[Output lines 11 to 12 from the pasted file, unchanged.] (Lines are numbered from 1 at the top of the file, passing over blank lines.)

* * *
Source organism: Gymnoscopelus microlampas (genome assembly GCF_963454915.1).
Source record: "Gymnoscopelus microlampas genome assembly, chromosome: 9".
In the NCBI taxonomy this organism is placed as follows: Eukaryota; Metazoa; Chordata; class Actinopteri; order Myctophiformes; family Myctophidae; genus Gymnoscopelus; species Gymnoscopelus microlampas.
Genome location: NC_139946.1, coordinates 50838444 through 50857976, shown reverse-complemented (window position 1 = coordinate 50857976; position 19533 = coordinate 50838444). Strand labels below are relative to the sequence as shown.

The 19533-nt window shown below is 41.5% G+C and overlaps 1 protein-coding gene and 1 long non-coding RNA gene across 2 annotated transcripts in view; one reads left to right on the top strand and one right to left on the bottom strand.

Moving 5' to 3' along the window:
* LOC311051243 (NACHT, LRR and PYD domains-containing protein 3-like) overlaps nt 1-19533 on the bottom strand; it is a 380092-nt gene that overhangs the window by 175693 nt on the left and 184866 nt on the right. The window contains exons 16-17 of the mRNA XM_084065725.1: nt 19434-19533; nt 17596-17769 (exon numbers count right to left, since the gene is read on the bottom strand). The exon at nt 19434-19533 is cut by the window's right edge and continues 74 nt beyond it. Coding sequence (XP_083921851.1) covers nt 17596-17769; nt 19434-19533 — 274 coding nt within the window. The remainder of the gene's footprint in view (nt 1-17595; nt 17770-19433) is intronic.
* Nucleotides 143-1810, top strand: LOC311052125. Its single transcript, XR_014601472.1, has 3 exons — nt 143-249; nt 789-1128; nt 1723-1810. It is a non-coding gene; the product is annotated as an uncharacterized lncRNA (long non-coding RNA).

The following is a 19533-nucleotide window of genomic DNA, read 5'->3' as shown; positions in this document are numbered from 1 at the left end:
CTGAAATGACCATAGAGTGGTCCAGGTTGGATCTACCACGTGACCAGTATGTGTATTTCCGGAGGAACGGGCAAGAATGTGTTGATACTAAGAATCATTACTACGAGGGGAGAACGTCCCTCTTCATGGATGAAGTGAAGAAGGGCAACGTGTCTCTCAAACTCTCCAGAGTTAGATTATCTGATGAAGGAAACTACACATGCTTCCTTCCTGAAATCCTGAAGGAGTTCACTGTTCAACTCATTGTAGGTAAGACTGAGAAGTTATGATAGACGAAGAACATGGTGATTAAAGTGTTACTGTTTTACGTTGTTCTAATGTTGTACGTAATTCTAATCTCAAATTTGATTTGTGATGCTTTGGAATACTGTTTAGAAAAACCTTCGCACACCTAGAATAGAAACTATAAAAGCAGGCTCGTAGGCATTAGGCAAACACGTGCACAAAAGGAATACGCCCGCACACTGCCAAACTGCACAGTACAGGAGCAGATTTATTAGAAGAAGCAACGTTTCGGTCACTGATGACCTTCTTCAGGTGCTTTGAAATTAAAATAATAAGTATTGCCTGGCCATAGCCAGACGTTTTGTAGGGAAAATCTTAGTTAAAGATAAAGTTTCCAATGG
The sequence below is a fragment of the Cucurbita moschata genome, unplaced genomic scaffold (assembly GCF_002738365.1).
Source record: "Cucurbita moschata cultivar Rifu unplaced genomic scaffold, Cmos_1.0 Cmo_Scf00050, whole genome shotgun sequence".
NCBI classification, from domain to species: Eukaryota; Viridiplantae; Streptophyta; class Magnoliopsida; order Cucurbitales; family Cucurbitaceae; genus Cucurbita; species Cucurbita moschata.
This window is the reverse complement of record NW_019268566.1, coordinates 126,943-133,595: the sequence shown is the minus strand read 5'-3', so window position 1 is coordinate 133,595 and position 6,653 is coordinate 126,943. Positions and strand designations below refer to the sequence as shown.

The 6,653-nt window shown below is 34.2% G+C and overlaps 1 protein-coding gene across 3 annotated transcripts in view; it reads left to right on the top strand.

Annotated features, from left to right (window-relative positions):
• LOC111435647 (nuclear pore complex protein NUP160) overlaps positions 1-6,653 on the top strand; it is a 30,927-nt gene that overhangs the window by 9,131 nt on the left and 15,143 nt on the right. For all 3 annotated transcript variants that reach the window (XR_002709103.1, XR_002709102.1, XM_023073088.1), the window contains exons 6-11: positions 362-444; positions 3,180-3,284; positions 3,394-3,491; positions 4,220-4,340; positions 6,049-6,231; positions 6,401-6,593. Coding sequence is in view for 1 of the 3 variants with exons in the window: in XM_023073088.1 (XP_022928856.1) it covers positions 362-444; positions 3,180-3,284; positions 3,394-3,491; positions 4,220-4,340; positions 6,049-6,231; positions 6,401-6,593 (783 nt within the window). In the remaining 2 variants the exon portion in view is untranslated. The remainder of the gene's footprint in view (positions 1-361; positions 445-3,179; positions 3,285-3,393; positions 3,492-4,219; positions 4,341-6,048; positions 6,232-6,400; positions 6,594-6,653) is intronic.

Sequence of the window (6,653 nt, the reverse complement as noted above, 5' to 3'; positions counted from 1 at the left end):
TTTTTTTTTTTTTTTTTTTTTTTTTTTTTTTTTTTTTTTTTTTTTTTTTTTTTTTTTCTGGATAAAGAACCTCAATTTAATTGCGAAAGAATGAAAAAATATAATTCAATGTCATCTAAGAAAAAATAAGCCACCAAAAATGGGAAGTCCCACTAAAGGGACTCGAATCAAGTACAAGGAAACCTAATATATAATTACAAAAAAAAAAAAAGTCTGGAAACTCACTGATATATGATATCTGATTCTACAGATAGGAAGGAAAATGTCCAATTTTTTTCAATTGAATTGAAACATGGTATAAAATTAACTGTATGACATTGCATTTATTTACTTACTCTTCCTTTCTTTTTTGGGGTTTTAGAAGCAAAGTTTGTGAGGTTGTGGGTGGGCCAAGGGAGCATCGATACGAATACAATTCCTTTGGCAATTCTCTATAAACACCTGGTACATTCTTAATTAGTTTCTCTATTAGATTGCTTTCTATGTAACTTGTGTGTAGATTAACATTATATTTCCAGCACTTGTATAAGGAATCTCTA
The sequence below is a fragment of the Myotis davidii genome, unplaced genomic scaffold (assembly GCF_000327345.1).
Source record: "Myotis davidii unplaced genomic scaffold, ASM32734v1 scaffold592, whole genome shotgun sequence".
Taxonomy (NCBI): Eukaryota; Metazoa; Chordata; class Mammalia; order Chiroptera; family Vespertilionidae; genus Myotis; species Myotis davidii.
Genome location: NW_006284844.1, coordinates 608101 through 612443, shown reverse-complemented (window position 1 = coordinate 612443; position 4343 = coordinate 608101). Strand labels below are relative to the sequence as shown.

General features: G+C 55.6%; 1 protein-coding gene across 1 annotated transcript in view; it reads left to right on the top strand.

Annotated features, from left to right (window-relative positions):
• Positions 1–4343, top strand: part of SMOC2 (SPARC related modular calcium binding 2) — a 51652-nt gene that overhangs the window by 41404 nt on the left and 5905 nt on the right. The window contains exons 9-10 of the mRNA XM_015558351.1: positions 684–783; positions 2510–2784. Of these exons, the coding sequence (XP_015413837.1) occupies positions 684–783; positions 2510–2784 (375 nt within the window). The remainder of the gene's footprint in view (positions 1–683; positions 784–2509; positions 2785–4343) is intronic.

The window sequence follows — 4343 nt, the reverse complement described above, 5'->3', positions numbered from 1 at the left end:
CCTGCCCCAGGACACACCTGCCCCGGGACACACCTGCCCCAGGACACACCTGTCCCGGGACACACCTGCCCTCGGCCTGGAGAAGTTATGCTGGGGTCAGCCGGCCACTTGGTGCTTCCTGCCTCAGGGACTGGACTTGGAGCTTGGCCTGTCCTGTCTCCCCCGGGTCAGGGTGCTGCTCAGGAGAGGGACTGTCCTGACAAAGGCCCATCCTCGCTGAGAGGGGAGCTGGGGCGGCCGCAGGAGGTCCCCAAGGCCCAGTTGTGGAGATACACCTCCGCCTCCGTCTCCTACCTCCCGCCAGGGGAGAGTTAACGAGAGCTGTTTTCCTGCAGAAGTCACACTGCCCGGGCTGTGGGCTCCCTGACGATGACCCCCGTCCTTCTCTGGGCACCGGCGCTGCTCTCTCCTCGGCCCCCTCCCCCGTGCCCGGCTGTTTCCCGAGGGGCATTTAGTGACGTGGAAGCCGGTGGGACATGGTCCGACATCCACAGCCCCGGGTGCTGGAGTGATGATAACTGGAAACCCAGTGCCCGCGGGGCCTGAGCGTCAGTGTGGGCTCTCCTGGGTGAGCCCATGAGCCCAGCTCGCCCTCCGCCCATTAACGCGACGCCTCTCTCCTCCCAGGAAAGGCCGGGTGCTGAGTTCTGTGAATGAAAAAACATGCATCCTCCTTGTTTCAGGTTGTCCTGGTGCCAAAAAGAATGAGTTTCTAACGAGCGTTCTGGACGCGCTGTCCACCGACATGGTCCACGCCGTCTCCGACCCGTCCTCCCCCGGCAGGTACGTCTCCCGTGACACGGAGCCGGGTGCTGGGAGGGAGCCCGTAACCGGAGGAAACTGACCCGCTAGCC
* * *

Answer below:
The sequence below is a fragment of the Cucurbita moschata genome, unplaced genomic scaffold (assembly GCF_002738365.1).
Source record: "Cucurbita moschata cultivar Rifu unplaced genomic scaffold, Cmos_1.0 Cmo_Scf00050, whole genome shotgun sequence".